Angela Alsobrooks proves that money isn’t everything in Maryland’s Senate contest

Prince George’s County Executive Angela Alsobrooks meets voters on election day 2024 (Getty Images)
Prince George’s County Executive Angela Alsobrooks meets voters on election day 2024 (Getty Images)

Prince George’s County Executive Angela Alsobrooks won the Democratic Senate primary in Maryland, beating an adult beverage chain mogul who had made the race a staggering display of his own wealth.

The race was called shortly before 10pm, when Alsobrooks was leading by more than 20,000 votes. It was an impressive showing for a local state official against a congressman with more resources and a history of running in competitive Democratic primaries.

“We are going to defeat Larry Hogan, keep Maryland blue, and keep our Senate under Democratic control — spread the word,” the victor declared on Twitter shortly after the race was called.

Rep David Trone, the billionaire owner of the Total Wine & More chain, broke open the casks for this race and his election-night event was no exception. A modestly-attended bash (possibly a sign of the weather and generally low turnout of the primary) was thrown at Baltimore’s Museum of Industry, a quaint collection of relics from the city’s manufacturing past located a stone’s throw away from the towering red neon Domino Sugars sign which has illuminated Charm City’s skyline for nearly a century.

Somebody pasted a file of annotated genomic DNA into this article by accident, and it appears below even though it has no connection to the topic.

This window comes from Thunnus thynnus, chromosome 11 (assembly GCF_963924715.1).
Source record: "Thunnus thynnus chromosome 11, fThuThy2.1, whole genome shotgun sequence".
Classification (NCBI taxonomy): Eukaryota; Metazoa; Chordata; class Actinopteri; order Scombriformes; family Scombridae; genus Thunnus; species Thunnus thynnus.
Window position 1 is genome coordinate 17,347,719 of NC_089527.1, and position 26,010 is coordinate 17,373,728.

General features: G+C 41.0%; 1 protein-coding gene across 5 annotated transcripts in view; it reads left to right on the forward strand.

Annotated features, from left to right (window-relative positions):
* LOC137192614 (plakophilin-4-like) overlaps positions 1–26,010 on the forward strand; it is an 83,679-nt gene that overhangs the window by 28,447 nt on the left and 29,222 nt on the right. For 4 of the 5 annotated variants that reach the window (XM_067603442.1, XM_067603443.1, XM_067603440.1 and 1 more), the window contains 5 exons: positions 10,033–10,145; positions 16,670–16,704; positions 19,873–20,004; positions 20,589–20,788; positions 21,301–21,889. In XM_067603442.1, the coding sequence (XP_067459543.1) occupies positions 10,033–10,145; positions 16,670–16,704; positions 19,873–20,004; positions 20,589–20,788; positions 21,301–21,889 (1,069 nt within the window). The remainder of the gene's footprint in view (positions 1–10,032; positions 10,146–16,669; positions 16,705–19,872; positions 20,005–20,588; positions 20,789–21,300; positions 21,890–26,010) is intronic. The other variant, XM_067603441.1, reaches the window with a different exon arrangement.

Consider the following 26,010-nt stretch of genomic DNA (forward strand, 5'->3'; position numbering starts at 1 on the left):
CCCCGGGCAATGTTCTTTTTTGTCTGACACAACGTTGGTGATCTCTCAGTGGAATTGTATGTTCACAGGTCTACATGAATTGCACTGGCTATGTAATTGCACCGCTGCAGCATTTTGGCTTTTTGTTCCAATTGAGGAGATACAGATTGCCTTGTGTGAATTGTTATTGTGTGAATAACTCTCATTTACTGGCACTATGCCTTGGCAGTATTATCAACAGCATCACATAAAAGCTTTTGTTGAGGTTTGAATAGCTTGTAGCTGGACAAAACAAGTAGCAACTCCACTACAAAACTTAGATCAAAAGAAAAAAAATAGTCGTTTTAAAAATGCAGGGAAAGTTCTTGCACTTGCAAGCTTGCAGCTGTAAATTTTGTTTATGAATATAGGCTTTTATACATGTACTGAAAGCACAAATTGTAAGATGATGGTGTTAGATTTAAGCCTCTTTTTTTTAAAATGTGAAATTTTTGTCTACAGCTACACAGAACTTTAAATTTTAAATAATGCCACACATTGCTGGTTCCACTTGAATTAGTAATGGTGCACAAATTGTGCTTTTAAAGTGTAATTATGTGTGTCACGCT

Partygoers including electeds from around Maryland said they expected the race to be close —  a “squeaker” — and they initially looked to be right. Trone’s staggering cash advantage had come up against a sizable chunk of the Maryland Democratic machine. More than an hour after voting had ended, however, it was clear that his ability to blankent the airwaves (and YouTube) had not been the race-defining advantage his supporters hoped it would be.

Angela Alsobrooks meets with voters on primary day in Burtonsville, Maryland (Getty Images)
Angela Alsobrooks meets with voters on primary day in Burtonsville, Maryland (Getty Images)

Money was one factor that played heavily into this primary. Race was another.

As attendees slowly trickled into Trone’s event, a clear theme emerged: the candidate’s strength with both Latino and Asian-American Democratic electeds was evident. A southern state which is made up partly of the suburbs of Washington DC, the nation’s federal workforce has counted many Marylanders (and in particular many Black residents of Prince George’s and Montgomery counties) as members for decades. Alsobrooks, who could be the first Black woman to represent the state in the Senate, consolidated support from the Black political class of the state, concentrated in Baltimore, at what some of her detractors said was the expense of other key parts of the so-called “Obama coalition”. She won support from progressives including Jamie Raskin, known for his work on the January 6 committee, too.